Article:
Trying the waters: How would the DFR fare at a German environmental technology contest? Putting a nuclear reactor right between biomass burners and balcony-based miniature wind turbines — this was sure to garner attention! Since we had explored not only the technological, but also the economic feasibility of our design early in the project timeline — which is rather unusual for large-scale technology — and presented it in several publications (one of these reviewed the International Atomic Energy Agency IAEA), and had made sure to enjoy patent protection, there was nothing to stop us from taking part. On March 31, 2013, we entered our concept into the “Greentec-Awards”, Europe’s largest environment and economy competition.
In terms of eco-friendliness, the DFR comes out on top. This had been realized by the people who voted for us in the online-voting, which we thus won by a wide margin. According to the rules, we were now among the three nominees in or categorie (“Galileo Science Award”), of which a congratulation email informed us on May 22. We were invited to the award ceremony in Berlin on August 30, 2013.
But sooner than later, someone among the jury stumbled onto the word “nuclear reactor”. Oh, these crafty atomic criminals — infiltrating a competition committed to sustainability! Something had to be done here. On June 4, the over 50 members sat in conference and discussed, among other matters, how to proceed in the case of that “evil invention” that had been upvoted by some internet trolls.
On June 7, another email reached our inbox: our contribution had been banned from the contest. We were no longer nominated. This decision had been reached
„after thorough scientific discussion and thorough consideration of the scientific, social and communicative aspects of Your invention in relation to the aim of the Awards.”
No further elaboration. The contest seemed to have been turned into a kind of “Calvinball” — retroactively, the rules had been changed and the footnote added:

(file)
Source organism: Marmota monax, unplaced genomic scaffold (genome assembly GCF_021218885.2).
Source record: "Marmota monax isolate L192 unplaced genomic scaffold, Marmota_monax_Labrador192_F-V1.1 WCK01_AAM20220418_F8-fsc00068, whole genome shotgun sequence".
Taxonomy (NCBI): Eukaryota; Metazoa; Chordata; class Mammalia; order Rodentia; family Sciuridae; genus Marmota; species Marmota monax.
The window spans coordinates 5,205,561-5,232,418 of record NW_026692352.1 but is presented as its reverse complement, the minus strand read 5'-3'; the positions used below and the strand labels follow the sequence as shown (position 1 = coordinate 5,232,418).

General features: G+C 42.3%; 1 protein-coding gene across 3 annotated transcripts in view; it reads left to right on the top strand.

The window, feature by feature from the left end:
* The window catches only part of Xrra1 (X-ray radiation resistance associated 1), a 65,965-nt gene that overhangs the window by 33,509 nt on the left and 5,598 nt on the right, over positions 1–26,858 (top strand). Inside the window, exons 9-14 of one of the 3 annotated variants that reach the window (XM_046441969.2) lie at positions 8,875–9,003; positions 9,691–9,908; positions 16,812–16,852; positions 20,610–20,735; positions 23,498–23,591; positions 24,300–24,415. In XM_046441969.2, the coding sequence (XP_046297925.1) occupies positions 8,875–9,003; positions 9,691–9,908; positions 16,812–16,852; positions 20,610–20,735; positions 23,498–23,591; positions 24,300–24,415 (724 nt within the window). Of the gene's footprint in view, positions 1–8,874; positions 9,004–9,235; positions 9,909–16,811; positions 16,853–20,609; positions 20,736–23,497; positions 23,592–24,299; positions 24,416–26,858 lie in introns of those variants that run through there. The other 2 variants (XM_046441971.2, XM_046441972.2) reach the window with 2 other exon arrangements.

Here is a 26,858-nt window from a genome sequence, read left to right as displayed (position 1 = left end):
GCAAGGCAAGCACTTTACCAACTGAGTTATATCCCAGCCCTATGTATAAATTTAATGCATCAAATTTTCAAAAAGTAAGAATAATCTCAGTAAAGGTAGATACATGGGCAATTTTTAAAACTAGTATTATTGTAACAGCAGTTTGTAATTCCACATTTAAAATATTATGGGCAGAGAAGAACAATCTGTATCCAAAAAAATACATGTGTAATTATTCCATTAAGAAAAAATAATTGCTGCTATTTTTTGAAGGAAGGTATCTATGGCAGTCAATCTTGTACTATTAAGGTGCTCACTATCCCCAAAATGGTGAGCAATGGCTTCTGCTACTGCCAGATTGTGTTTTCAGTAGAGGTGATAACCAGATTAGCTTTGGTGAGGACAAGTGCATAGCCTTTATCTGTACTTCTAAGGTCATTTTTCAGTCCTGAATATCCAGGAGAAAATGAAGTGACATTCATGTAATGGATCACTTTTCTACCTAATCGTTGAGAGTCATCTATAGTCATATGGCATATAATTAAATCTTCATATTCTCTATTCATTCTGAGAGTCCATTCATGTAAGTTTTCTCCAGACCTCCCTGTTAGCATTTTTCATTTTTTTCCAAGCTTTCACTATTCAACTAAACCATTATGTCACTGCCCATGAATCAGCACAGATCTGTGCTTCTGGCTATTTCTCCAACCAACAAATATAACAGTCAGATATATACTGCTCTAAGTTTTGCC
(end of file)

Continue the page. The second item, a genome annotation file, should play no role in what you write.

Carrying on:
„selection of the nominees occurs in last instance independently through the jury of the GreenTec Awards, it is not subject to legal recourse.”
We explored legal steps, the Berlin court of appeal sustained our case: The jury would have to revoke the ban and include the DFR in the nomination! GreenTec Awards sought decision in the principal proceedings and obtained a verdict by the Berlin state court (first instance) against the DFR’s nomination — a few days before the ceremony. We appealed at the court of appeal (last instance), but there was too little time left to wait for a final sentence. Some months later, the court of appeal reached a verdict: If time had not run out, the decision would have been in our favor. All expenses would have to be carried by Greentec Awards. We could have pressed for restitution, but decided it was not worth the effort: We wanted to build a reactor, not waste time and nerves on legal proceedings.
Thus, this “experiment” yielded an interesting result: Nuclear energy projects are unpopular to such a degree in the German media, that people do not shy away from illegal ways to ban them from contests. The general public is more grounded and tends to think about these questions in a rational way, giving such a project a second look.
Meanwhile (2018), this story is history since five years. Has anything changed? The tremendous anti-nuclear emotional outburst shaking German mediascape and politics after Fukushima seems to have somewhat abated. But mass media pack great inertia.
Once again, we wish to thank all those who have stood up for our project! This is not the end, but hopefully the beginning of a debate about ideological discrimination against promising future technologies.